GREENFIELD — A group of Hancock County teens has formed an alliance aimed at promoting safe and healthy relationships, and its members have started their work by volunteering to help adult domestic violence victims.

The teen group, nicknamed Do Your PARRT: Promoting Awareness for Respectful Relationships by Teens, serves as a youth branch of the Hancock County Coalition Against Domestic and Sexual Violence. Its aim is to educate the county’s young people about risks teens often face when dating, organizers said.

As the school year kicks off, group members will work to reach their peers through a numbers of methods, including through posters and informational signs and fundraisers to support the organization.

Members have used the summer months to get ready to hit the ground running as school starts, preparing to take their message of safe dating into their classrooms and hallways. Just as the local domestic violence coalition hopes to spread awareness of domestic issues among the county’s adults, Do Your PARRT’s goal is to educate young people about dating violence and encourage those who face it to reach out for help, said Kelly Buzan of Alternatives Inc, a nonprofit victim advocate organization.

Buzan served as the victim advocate for Hancock County for more than a decade and helped create Do Your PARRT before taking another position within Alternatives, which is headquartered in Anderson.

One of the group’s first tasks has been a service project to aid women staying at Alternative’s women’s crisis center in Anderson. The group’s summer meetings have been spent packing bags with donated office supplies that victims can use to start a new, organized life away from their abuser.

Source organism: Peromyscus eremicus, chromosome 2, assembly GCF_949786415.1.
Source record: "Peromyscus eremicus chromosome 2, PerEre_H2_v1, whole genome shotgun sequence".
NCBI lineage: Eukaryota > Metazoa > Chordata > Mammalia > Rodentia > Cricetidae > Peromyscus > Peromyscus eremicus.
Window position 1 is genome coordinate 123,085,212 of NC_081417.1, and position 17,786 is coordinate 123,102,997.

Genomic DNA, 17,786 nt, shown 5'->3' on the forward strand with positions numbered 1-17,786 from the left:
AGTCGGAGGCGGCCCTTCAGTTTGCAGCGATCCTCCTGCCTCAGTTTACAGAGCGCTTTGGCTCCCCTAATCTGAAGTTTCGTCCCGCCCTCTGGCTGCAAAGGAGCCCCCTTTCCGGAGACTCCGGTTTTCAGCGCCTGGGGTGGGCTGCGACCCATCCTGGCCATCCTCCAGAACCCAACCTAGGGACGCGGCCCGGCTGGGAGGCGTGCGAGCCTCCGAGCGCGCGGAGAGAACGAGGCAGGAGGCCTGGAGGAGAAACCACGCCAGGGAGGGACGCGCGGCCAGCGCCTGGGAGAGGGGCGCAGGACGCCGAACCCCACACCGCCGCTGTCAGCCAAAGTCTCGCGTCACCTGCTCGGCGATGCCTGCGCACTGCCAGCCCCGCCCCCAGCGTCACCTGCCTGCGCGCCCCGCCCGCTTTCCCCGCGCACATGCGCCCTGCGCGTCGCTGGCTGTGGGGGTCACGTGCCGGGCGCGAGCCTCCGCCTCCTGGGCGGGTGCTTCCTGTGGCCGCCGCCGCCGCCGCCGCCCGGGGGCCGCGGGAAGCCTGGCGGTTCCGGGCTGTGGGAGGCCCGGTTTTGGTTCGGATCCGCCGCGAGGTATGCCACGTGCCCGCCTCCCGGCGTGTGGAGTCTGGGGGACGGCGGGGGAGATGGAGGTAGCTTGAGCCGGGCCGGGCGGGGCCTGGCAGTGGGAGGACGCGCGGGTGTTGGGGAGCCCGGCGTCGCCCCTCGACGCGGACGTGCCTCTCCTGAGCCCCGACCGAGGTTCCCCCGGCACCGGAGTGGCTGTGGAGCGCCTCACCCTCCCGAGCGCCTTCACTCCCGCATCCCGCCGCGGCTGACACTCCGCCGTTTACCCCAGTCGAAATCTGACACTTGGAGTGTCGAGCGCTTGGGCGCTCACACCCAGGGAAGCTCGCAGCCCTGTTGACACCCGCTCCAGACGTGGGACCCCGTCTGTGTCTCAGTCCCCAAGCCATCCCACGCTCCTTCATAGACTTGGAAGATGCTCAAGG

When people leave a violent relationship, they often leave with nothing, Buzan said. Having theses bags of supplies will help victims organize the paperwork and materials they receive when they walk in the door at Alternatives.

Knowing the bags came from area youth who support their decision to find a happier life will go a long way to help the victims feel calm and settled in their home at the shelter, Buzan said.

Do Your PARRT boasts members from three of the four county high schools, though its leaders hope to take the organization county-wide in the coming weeks.

Teens are as a prone for dating violence as any other age group, Buzan said. Like their adult counterparts, many youth assume they can handle their tumultuous relationships on their own rather than asking for help, she added.

Though it’s not often talked about, teen dating violence is just as common as domestic violence among adults, said Eastern Hancock High School junior Audrey Effing, a member of Do Your PARRT.

“It just happens behind closed doors,” she said.

One in three women and one in four men will experience violence from their significant others in their lifetimes, according to the World Health Organization. At the same time, one in three teens experiences sexual or physical abuse or threats from their significant others each year, experts say.

Do Your PARRT hopes to equip young people with the tools to recognize when a friend’s relationship has hit the rocks, said Eastern junior Annie Floyd, another member of the group.

Teens don’t usually reach out for help when faced with an unhealthy relationship, Floyd said. If their friends know the warning signs of a bad relationship, they’ll know to encourage their peers to seek assistance, she said.

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Caitlin VanOverberghe is a reporter at the Greenfield Daily Reporter. She can be reached at 317-477-3237 or